When I was sent a link to yet another YouTube video in my inbox, it sat there awaiting a dull moment to be brought to digital life. Yet, when the moment came, I saw possibly the best promotional film for BMW Motorbikes you could wish for. But what made it so special was its author: as this wasn’t some fancy advert by Wieden+Kennedy, not a clever PR stunt by those chaps at Edelman, not even another nice idea never to be realised by a Central Saint Martins student.
This ‘ad’ was by the son of a dad, a boy’s homage to his father, a home video made up from 50 years of photographs from a shoebox.
Don’t get me wrong, there’s nothing wrong with a viral campaign for insurance, or a blog-tastic commercial for a man’s shower gel, but films which identify a life situation, and can honestly be at home in that territory are on another level. They connect with a tightly defined audience which resonates for years after. They become part of that person’s mind, at the forefront of their conscience, they become a headline act in that market for that group. They do more than merely entertain, they’re real.
Here’s the premise:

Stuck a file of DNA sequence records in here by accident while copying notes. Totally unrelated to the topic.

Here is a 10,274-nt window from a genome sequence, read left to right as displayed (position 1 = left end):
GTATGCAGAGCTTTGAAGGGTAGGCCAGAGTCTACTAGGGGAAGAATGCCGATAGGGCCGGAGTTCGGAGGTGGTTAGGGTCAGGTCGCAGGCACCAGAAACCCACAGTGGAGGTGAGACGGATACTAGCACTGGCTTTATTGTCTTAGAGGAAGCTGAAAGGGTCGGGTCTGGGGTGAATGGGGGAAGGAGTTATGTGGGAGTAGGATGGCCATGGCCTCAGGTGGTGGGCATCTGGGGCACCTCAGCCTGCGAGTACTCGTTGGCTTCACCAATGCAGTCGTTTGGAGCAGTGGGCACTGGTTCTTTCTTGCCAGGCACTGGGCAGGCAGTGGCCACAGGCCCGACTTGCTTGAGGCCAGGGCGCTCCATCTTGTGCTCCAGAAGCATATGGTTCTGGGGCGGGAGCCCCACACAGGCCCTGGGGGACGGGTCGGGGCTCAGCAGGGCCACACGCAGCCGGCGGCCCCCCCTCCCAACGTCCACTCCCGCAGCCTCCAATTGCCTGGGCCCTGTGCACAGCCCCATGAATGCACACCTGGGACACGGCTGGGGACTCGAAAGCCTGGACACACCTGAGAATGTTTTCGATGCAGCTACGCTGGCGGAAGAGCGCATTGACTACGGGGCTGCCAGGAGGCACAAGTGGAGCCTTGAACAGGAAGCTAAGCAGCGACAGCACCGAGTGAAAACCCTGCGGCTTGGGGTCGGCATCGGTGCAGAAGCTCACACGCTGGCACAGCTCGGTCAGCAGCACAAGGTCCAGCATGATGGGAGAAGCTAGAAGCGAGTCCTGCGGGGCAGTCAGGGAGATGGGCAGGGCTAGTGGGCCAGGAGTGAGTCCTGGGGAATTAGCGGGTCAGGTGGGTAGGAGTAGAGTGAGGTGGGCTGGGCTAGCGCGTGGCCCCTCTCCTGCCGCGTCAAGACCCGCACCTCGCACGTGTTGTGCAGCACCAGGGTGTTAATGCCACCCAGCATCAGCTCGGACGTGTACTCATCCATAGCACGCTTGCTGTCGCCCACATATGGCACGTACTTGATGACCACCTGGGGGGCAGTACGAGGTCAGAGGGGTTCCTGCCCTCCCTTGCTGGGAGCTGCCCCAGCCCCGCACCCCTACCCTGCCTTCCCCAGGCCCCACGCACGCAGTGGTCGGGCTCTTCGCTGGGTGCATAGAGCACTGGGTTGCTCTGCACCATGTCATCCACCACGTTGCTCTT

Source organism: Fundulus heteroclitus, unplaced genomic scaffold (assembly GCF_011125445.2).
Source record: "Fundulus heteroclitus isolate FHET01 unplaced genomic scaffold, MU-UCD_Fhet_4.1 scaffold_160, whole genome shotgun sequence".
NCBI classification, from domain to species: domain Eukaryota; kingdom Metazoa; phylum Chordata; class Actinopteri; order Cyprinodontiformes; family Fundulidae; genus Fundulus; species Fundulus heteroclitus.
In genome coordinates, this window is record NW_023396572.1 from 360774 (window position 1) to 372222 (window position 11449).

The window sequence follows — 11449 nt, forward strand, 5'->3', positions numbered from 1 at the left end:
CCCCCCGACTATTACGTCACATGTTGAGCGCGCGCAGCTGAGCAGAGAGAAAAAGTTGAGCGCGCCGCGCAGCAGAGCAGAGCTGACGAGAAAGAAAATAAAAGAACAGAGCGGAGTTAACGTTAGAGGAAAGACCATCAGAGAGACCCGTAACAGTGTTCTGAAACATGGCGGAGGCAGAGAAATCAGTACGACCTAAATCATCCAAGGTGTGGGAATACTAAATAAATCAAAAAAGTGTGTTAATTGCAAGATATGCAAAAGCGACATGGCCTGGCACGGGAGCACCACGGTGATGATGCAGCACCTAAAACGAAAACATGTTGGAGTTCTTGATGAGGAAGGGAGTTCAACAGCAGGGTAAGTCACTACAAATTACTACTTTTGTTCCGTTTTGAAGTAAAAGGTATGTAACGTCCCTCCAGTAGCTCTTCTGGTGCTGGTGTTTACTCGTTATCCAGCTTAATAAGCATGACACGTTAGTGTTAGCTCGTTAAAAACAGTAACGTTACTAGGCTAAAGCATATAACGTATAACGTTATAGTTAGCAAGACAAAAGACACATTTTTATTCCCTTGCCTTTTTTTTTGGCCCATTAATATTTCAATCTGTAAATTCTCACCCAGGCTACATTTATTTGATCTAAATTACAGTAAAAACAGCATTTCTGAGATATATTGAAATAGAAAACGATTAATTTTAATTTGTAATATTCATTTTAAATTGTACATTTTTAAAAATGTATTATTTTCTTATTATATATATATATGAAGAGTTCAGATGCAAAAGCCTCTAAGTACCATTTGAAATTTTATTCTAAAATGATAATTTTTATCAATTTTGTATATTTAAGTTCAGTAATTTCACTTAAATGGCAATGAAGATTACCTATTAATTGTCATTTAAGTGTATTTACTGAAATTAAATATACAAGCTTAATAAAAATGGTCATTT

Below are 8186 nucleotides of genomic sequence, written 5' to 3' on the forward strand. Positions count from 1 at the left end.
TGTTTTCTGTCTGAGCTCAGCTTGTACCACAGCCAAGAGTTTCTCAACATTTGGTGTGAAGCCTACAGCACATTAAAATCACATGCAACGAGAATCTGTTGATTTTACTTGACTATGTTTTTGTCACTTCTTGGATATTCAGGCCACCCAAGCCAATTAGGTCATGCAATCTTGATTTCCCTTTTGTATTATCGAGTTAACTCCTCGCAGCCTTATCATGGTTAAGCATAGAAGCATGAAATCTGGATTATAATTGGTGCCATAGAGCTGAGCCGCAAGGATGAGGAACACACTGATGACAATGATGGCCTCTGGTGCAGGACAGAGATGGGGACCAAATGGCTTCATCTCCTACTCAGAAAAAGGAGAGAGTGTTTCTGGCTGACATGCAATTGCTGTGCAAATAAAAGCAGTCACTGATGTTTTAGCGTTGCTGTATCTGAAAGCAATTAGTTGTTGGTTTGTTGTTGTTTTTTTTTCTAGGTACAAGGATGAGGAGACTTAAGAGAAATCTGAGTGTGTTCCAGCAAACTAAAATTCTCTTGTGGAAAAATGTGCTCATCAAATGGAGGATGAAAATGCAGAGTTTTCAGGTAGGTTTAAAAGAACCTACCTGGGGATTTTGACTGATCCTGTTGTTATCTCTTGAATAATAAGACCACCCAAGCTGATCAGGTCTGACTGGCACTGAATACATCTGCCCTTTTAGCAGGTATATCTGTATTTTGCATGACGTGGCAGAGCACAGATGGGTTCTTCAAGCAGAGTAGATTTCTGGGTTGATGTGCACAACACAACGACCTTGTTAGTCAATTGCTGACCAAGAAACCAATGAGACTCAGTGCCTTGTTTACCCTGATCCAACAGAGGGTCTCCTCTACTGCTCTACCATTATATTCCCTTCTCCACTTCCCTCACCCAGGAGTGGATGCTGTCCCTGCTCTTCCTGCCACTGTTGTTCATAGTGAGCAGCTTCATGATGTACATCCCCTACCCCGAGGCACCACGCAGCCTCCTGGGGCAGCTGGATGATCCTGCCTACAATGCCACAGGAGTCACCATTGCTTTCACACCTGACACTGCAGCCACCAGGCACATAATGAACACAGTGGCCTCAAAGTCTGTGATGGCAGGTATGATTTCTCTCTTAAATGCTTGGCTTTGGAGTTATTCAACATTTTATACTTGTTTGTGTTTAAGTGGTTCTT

This is a photo story of my father’s 1958 BMW R50: Boy meets girl, gets married, buys motorcycle. Rides it for 60,000 miles and has accident when wife is pregnant with 3rd child. (me) Wife orders motorcycle to be taken off road until all her children are grown and on their own. One day when bike is moved to a different storage location, son sits on bike and dreams of being a Jedi Master like his father. Couple grows old together and bike is not ridden for 40 years. Husband is now a grandfather of 7 and married for 50 years, when he dies of a stroke at age 71.
Son looks over the old rotting machine and finds note attached to it from his father to him. Son decides to restore the old 1958 BMW R-50 as a tribute to his father. With the help of many friends, especially Peter Nettesheim, world renowned BMW collector, bike is restored to look even better than it did when it was built in Germany.”
(Updated) The track is by Pearl Jam, the brand is BMW Motorrad, and the boy (now man) has said he needs to pay $1,000 to licence the track. Pearl Jam’s record label have very kindly agreed for him to use it, but he must fund the $1,000 cost.
BMW, you’d be utter FOOLS not to get on this and champion the video, get it shown at Superbowl games, get it on UK news programmes, and ride the fame (pardon the pun) – I’ve not seen a more moving and perfect embodiment of a brand’s DNA for a long time.